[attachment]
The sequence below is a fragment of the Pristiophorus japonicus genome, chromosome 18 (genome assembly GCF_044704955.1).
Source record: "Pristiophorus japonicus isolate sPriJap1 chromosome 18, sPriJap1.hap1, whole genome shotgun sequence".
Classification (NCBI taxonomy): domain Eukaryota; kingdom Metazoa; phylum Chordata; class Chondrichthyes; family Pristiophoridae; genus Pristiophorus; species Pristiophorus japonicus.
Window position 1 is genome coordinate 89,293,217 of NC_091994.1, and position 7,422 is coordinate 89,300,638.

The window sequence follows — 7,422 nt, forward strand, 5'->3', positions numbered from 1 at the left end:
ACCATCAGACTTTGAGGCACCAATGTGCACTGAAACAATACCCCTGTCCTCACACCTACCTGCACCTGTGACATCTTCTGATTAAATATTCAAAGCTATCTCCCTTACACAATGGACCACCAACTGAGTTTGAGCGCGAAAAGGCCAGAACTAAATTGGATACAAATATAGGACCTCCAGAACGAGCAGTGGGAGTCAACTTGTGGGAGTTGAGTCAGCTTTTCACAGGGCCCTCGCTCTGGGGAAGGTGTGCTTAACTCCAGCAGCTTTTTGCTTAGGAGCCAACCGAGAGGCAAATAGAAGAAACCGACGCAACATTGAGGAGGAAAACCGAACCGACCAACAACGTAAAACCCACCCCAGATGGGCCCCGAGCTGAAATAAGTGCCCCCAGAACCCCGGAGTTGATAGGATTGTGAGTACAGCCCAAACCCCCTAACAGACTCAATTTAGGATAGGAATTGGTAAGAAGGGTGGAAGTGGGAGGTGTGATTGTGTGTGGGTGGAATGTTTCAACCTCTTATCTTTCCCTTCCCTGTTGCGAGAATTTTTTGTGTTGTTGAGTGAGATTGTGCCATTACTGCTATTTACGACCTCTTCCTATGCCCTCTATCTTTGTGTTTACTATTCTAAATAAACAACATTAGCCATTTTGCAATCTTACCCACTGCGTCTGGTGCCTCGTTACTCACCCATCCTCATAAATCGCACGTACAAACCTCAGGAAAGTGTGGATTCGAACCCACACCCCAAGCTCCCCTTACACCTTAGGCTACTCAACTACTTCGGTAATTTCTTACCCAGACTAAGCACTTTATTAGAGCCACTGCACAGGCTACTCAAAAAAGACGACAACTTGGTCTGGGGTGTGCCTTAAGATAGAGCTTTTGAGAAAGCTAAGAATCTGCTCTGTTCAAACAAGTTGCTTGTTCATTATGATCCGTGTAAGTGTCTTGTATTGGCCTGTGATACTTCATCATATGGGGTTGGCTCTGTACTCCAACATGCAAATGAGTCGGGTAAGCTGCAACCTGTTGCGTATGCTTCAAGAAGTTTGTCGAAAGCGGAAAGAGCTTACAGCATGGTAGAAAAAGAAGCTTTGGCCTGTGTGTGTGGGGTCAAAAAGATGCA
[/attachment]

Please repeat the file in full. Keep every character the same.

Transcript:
The sequence below is a fragment of the Pristiophorus japonicus genome, chromosome 18 (genome assembly GCF_044704955.1).
Source record: "Pristiophorus japonicus isolate sPriJap1 chromosome 18, sPriJap1.hap1, whole genome shotgun sequence".
Classification (NCBI taxonomy): domain Eukaryota; kingdom Metazoa; phylum Chordata; class Chondrichthyes; family Pristiophoridae; genus Pristiophorus; species Pristiophorus japonicus.
Window position 1 is genome coordinate 89,293,217 of NC_091994.1, and position 7,422 is coordinate 89,300,638.

The window sequence follows — 7,422 nt, forward strand, 5'->3', positions numbered from 1 at the left end:
ACCATCAGACTTTGAGGCACCAATGTGCACTGAAACAATACCCCTGTCCTCACACCTACCTGCACCTGTGACATCTTCTGATTAAATATTCAAAGCTATCTCCCTTACACAATGGACCACCAACTGAGTTTGAGCGCGAAAAGGCCAGAACTAAATTGGATACAAATATAGGACCTCCAGAACGAGCAGTGGGAGTCAACTTGTGGGAGTTGAGTCAGCTTTTCACAGGGCCCTCGCTCTGGGGAAGGTGTGCTTAACTCCAGCAGCTTTTTGCTTAGGAGCCAACCGAGAGGCAAATAGAAGAAACCGACGCAACATTGAGGAGGAAAACCGAACCGACCAACAACGTAAAACCCACCCCAGATGGGCCCCGAGCTGAAATAAGTGCCCCCAGAACCCCGGAGTTGATAGGATTGTGAGTACAGCCCAAACCCCCTAACAGACTCAATTTAGGATAGGAATTGGTAAGAAGGGTGGAAGTGGGAGGTGTGATTGTGTGTGGGTGGAATGTTTCAACCTCTTATCTTTCCCTTCCCTGTTGCGAGAATTTTTTGTGTTGTTGAGTGAGATTGTGCCATTACTGCTATTTACGACCTCTTCCTATGCCCTCTATCTTTGTGTTTACTATTCTAAATAAACAACATTAGCCATTTTGCAATCTTACCCACTGCGTCTGGTGCCTCGTTACTCACCCATCCTCATAAATCGCACGTACAAACCTCAGGAAAGTGTGGATTCGAACCCACACCCCAAGCTCCCCTTACACCTTAGGCTACTCAACTACTTCGGTAATTTCTTACCCAGACTAAGCACTTTATTAGAGCCACTGCACAGGCTACTCAAAAAAGACGACAACTTGGTCTGGGGTGTGCCTTAAGATAGAGCTTTTGAGAAAGCTAAGAATCTGCTCTGTTCAAACAAGTTGCTTGTTCATTATGATCCGTGTAAGTGTCTTGTATTGGCCTGTGATACTTCATCATATGGGGTTGGCTCTGTACTCCAACATGCAAATGAGTCGGGTAAGCTGCAACCTGTTGCGTATGCTTCAAGAAGTTTGTCGAAAGCGGAAAGAGCTTACAGCATGGTAGAAAAAGAAGCTTTGGCCTGTGTGTGTGGGGTCAAAAAGATGCA